Or compare this “Futuristic wank from the Past… ,(2009), from the dishonorable, “Mr Coleman”

    ” Our Skilled Migrant Marketing Programme uses a combination of search engine optimisation techniques and online advertising to target skilled migrants in the United States and the UK. To date it has built up a database of over 67,000 prospective migrants. They are serious registrants, eager to move here – 52% want to move within 12 months – and are available to fill positions in key skill shortage areas. Over 55% are tertiary qualified and their average age is 35. Over 50% have skills included in the Skill Shortage list and over 15,000 have been linked to prospective New Zealand employers already.” …. (sic)

    https://www.beehive.govt.nz/speech/economic-impact-immigration

    Oh.. and about the Cranes .. It’s All sorted!

    https://www.cranes.org.nz/news/national-construction-pipeline-report-2016

    • Whatever happened to apprenticeships.. ?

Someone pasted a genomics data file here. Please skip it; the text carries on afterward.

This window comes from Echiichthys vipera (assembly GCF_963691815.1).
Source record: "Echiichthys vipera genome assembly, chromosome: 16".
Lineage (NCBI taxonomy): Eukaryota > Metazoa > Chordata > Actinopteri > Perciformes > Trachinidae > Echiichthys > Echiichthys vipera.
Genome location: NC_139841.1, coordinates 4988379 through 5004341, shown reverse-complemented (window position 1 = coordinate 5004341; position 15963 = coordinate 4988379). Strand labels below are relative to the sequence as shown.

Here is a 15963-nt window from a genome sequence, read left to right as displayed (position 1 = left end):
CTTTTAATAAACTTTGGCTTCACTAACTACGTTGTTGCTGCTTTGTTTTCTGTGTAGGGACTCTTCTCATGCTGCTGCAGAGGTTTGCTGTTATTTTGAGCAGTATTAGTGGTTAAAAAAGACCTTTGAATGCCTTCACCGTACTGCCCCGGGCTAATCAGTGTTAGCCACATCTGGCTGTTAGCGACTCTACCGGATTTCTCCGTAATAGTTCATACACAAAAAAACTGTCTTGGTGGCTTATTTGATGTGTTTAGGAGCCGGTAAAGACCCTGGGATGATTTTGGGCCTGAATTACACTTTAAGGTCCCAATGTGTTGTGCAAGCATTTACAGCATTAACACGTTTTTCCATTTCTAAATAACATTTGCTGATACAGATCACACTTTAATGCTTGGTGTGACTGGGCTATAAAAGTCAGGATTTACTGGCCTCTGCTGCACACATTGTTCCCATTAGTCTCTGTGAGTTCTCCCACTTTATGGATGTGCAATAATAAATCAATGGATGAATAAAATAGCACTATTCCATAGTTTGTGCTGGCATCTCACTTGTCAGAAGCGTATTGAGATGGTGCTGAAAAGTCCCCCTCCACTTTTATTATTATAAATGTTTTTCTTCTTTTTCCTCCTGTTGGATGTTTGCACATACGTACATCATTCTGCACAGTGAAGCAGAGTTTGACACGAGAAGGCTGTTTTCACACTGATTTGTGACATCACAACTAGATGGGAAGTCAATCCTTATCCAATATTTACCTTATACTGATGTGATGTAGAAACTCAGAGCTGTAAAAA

They cost money and so it’s cheaper to import talent trained elsewhere and let our own people’s skills deteriorate – according to NZ ‘managers’.

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    Back in June, the UK Court of Appeal ruled that that country's continued arms sales to Saudi Arabia were unlawful. So you'd expect that the UK government stopped approving them, right?Of course not:The government has apologised for breaching a court ruling against the sale of weapons to Saudi Arabia that ...
    No Right TurnBy Idiot/Savant
    23 hours ago
  • Covering up the cover-up
    Yesterday NZDF officials were put on the stand about the lies they had told over Operation Burnham, making implausible claims that it was all a big mistake. But along the way, we learned they had already been put on the spot about it by a previous Defence Minister, who had ...
    No Right TurnBy Idiot/Savant
    24 hours ago
  • Not as important as they think they are